B. megaterium cells employing pSSBm78 (−35+ rbs+) produced only a little more Gfp (80.6 mg per gCDW) than cells carrying pSSBm84 (−35+) (76.3 mg per gCDW). Here, the expected multiplier effect was not detected. Although the introduction of the NheI restriction site into the nonoptimized basic vector p3STOP1623 caused a significant reduction in Gfp production, almost no differences in Gfp production were measured when comparing cells carrying the optimized plasmids with or without the NheI restriction site (pSSBm78, 80.6 mg per gCDW; pSSBm85, 82.5 mg per gCDW). These observations led to speculation about general limitations of the protein formation process. On one site, this might be due to specific characteristics of the target gene. For example, the augmented use of certain codons that are rare in B. megaterium might lead to limitation of the corresponding tRNAs and would therefore hamper protein production. Another reason might be the limited supply of specific amino acids. This theory is supported by observations made during the fed-batch cultivations. Here, on the one hand, high volumetric Gfp yields (1.25 g liter−1) were achieved, but on the other hand, only smaller amounts of Gfp per unit of cell dry weight (36.8 mg per gCDW) than in shaking-flask cultures (82.5 mg per gCDW) were reached. An explanation might be the use of defined synthetic medium in the fed-batch cultivations and of complex medium in the shaking flasks.
Nevertheless, the combined optimized features employed in the new high-performance expression plasmids facilitated the production of 82.5 mg per gCDW
Gfp in B. megaterium
shaking-flask cultivations, which is even more than described for fed-batch cultivations of E. coli
(73.7 mg per gCDW
). Thus, a competitive protein production system for the alternative bacterial host B. megaterium
In experiments in the production and secretion of heterologous Tfh in B. megaterium, the secretion facilitated by the mediocre SPPac was enhanced up to 6-fold when employing the optimized high-performance plasmids. However, the amount of Tfh secreted was not strongly enhanced when using well-suited SPs like SPLipA, SPYocH, or SP+YngK. Neither the new signal peptides that were tested nor their use in combination with the high-performance plasmids facilitated more than 16% greater secretion of Tfh (SPYocH in high-performance plasmid, 7,200 U liter−1, which equals 7.7 mg liter−1) than was mediated by SPLipA used in combination with the nonoptimized expression system (6,200 U liter−1 or 6.6 mg liter−1). These results clearly show limitations of the Sec-dependant secretion process, since the intracellular protein production was drastically increased, up to 18-fold (4.6 versus 82.5 mg per gCDW), as shown for Gfp production employing the high-performance production system.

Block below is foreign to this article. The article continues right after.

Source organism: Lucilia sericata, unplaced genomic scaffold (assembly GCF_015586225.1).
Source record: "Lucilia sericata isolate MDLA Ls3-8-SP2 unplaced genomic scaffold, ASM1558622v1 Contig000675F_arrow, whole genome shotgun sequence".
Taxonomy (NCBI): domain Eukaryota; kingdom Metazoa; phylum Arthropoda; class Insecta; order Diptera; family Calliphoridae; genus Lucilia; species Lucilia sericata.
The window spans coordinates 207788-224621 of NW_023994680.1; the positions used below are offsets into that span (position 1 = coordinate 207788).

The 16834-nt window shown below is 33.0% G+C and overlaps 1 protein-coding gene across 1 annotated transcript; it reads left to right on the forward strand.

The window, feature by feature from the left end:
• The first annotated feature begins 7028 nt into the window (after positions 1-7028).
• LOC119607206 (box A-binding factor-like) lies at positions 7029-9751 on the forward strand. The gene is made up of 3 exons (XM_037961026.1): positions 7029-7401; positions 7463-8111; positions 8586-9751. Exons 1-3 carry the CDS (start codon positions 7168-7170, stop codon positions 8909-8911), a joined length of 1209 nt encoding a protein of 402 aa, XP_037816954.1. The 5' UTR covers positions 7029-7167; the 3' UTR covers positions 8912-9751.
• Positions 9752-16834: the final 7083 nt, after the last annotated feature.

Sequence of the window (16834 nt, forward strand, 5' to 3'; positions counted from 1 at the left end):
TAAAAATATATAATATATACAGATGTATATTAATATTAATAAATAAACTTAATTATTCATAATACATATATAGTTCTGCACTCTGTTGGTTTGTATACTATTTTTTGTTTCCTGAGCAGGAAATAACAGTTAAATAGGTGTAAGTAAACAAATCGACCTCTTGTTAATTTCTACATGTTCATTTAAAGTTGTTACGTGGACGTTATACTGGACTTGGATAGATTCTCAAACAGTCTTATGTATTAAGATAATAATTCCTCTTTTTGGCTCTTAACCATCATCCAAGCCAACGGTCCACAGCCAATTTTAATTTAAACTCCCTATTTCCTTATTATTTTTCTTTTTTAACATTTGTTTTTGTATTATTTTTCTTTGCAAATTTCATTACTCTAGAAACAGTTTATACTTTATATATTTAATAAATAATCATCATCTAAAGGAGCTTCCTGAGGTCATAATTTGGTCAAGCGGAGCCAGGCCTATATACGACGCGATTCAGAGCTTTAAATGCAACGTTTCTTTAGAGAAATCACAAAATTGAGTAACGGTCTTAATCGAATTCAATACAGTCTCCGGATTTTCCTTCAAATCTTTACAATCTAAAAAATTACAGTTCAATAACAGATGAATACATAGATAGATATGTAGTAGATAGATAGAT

Furthermore, it was shown that a computational approach to create an artificial signal peptide is in part possible. The application of an SPAsp
-containing expression plasmid in protein secretion experiments proved the sufficient biological functionality of the artificial leader peptide. Since no prediction method for the right combination of SP and target protein is currently applicable with success (6
), screening for the correct SP-protein combination is still necessary. Nevertheless, in combination with the newly developed high-performance expression system, six (SPYocH
, and SPLipA
) out of eight SPs tested (75%) facilitated high-yield secretion of Tfh, while only three SPs (SPYocH
, and SPLipA
) (38%) achieved an equivalent performance when employed in the nonoptimized production system. The described toolbox comprising high-performance expression plasmids for both intracellular and extracellular protein production is commercially available from MoBiTec GmbH, Göttingen, Germany.